MEP Brian Hayes is to leave politics after 25 years for family reasons and take on the role of a banking lobbyist.
The former minister, TD and senator made the surprise announcement but denied there was any conflict of interest in working for the banks after previously being a junior finance minister.
Mr Hayes also did not disagree with the suggestion bankers pay should be increased beyond the current €500,000 cap in place.
His exit as a Fine Gael MEP now throws open the door on which party candidate might run to attempt to fill his Dublin European Parliament seat.
Dublin-based party senators Neale Richmond and Catherine Noone are two names party figures linked with replacing the MEP when the European elections take place next May.
“I'm looking forward to the next chapter of my life,” said Mr Hayes, adding that he had informed Taoiseach Leo Varadkar that he would not seek to retain his seat in May.
Mr Hayes added that after 25 years fighting eight different elections at local and national level, it was time to go.
“For family and professional reasons, right now is a good time to leave the stage.”
He denied there was any conflict of interest that he would be taking up a new role a CEO of the Banking and Payments Federation of Ireland, after being a junior finance minister between 2011 and 2014.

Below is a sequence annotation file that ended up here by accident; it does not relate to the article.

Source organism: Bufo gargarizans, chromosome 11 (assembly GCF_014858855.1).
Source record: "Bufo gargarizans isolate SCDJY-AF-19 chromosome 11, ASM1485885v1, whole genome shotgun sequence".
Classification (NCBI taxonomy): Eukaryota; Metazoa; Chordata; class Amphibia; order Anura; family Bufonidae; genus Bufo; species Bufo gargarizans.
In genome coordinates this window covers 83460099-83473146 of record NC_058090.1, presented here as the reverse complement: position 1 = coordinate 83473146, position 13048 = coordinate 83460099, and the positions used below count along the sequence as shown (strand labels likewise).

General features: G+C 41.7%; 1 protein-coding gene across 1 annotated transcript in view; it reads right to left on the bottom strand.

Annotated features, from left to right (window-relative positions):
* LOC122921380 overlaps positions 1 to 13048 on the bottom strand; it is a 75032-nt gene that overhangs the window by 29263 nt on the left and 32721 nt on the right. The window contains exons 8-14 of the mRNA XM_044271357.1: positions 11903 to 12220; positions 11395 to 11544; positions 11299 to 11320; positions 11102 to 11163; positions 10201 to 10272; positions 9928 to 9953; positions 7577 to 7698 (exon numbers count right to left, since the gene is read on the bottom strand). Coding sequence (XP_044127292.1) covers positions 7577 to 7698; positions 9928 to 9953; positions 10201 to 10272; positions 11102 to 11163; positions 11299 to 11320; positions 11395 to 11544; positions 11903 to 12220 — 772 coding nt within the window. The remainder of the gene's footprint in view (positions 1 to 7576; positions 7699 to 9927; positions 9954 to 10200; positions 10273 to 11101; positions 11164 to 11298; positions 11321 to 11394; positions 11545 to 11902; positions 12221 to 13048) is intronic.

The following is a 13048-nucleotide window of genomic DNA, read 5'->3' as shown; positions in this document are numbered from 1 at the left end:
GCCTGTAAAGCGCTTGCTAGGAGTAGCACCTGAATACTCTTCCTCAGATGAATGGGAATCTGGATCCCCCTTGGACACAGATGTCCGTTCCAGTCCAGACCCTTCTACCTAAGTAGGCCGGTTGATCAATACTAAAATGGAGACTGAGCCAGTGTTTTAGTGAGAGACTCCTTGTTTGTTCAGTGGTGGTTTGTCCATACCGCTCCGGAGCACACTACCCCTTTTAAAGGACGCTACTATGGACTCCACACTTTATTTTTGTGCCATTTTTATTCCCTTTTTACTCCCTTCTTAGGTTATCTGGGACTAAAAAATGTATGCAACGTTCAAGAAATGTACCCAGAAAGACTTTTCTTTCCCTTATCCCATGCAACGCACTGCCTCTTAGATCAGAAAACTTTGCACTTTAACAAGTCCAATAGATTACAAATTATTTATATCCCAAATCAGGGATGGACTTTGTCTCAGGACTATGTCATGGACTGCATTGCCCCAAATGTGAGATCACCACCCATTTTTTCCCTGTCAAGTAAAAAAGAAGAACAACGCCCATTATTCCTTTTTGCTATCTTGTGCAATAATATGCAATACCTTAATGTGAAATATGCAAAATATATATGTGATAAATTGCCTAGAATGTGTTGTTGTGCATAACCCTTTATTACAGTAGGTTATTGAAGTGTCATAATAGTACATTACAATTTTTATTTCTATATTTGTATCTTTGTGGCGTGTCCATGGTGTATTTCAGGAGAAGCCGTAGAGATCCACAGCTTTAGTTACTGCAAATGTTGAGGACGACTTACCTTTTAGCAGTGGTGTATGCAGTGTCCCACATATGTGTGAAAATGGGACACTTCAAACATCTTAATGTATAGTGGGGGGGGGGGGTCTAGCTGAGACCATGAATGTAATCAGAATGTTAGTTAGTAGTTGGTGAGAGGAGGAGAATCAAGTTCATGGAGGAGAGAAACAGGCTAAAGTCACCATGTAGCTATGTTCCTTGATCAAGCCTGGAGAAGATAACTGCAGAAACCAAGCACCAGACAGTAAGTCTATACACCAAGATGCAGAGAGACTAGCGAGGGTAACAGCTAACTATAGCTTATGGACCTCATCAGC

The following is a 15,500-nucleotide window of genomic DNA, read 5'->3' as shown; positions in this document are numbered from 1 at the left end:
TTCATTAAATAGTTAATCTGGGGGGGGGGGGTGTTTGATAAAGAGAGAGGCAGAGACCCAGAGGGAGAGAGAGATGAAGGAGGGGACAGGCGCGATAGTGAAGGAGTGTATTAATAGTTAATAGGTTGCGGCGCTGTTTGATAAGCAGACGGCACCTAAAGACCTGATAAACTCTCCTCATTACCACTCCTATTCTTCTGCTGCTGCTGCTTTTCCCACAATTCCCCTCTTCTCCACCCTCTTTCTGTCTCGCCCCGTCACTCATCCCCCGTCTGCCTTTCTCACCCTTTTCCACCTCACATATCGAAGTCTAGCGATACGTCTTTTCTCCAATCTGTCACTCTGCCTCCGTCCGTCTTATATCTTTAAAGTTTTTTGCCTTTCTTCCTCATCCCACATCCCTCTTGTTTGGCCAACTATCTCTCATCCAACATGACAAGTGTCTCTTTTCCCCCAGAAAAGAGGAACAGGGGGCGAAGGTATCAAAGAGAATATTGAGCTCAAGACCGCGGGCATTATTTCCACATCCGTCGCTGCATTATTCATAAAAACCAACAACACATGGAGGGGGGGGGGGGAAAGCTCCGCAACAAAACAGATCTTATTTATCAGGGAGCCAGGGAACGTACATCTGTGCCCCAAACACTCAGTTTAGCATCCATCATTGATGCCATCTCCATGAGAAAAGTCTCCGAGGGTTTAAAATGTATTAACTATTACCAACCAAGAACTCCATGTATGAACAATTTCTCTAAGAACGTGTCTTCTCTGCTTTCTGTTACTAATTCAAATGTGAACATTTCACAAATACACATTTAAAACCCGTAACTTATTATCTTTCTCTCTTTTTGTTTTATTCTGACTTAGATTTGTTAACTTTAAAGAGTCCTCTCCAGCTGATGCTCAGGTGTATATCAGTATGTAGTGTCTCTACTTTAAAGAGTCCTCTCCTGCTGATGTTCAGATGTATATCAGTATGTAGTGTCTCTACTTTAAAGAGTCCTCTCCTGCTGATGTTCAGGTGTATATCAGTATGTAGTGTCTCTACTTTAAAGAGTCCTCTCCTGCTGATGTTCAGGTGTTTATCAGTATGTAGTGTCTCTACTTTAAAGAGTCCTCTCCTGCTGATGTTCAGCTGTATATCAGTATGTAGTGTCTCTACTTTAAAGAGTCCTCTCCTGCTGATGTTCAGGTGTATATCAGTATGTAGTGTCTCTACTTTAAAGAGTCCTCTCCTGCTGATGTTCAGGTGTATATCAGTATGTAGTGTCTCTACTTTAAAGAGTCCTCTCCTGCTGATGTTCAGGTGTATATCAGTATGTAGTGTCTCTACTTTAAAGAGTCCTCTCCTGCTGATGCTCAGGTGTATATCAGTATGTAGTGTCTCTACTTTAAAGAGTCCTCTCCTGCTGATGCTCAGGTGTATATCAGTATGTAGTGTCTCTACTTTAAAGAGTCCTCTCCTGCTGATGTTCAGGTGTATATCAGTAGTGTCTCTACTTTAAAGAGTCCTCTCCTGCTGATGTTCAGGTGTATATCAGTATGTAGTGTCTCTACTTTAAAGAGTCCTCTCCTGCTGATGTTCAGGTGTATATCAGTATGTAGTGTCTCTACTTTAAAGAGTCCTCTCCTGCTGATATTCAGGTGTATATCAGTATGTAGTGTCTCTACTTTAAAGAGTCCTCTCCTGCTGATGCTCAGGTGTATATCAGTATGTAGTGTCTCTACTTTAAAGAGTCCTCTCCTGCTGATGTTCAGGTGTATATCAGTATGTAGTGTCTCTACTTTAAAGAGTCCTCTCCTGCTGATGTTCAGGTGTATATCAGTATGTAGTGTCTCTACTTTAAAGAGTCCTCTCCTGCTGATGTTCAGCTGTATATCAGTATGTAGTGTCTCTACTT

“I am absolutely clear that there is no conflict of interest."
He claimed the federation was "transparent" and lobbied regulators and governments openly.
I am announcing today that I will not be contesting next year’s European Parliament elections. My decision brings to an end to my role in active front line politics, something that has been a constant in my life over the last 25 years. pic.twitter.com/aRRBPBcGaW— Brian Hayes (@brianhayesBPFI) November 6, 2018
He said he had spent quite a bit of time speaking to senior people in the banking sector and they were aware of the need to rebuild trust and confidence in the sector.
“We have a financial services sector in Ireland that has close to 90,000 people working for it. A third of all the jobs are outside the Dublin area, a fifth of all the exports in the country come through financial services.”
But asked by RTE whether the ceiling on bankers pay should be lifted beyond €500,000, the soon-to-be banking lobbyist responded:
“It is too early to give an opinion on that.”
Mr Hayes said he was approached about the job and decided for family reasons to make the move.
The Banking and Payments Federation of Ireland declined to reveal, when contacted by the Irish Examiner, how much their new CEO would be paid. Mr Hayes will also get a substantial pension as a former minister and TD.
He said there was more to life than the Leinster House bubble.
He also admitted that the slogan 'keep the recovery going' in the 2016 general election for Fine Gael was probably around five years too early. This follows criticism of the then Fine Gael general election strategy, which he was director of at the time.
Mr Hayes claimed that “centre ground politics” had overall paid the price for the “tail end of the austerity years”.
He added: “My decision brings to an end to my role in active front line politics, something that has been a constant in my life over the last 25 years."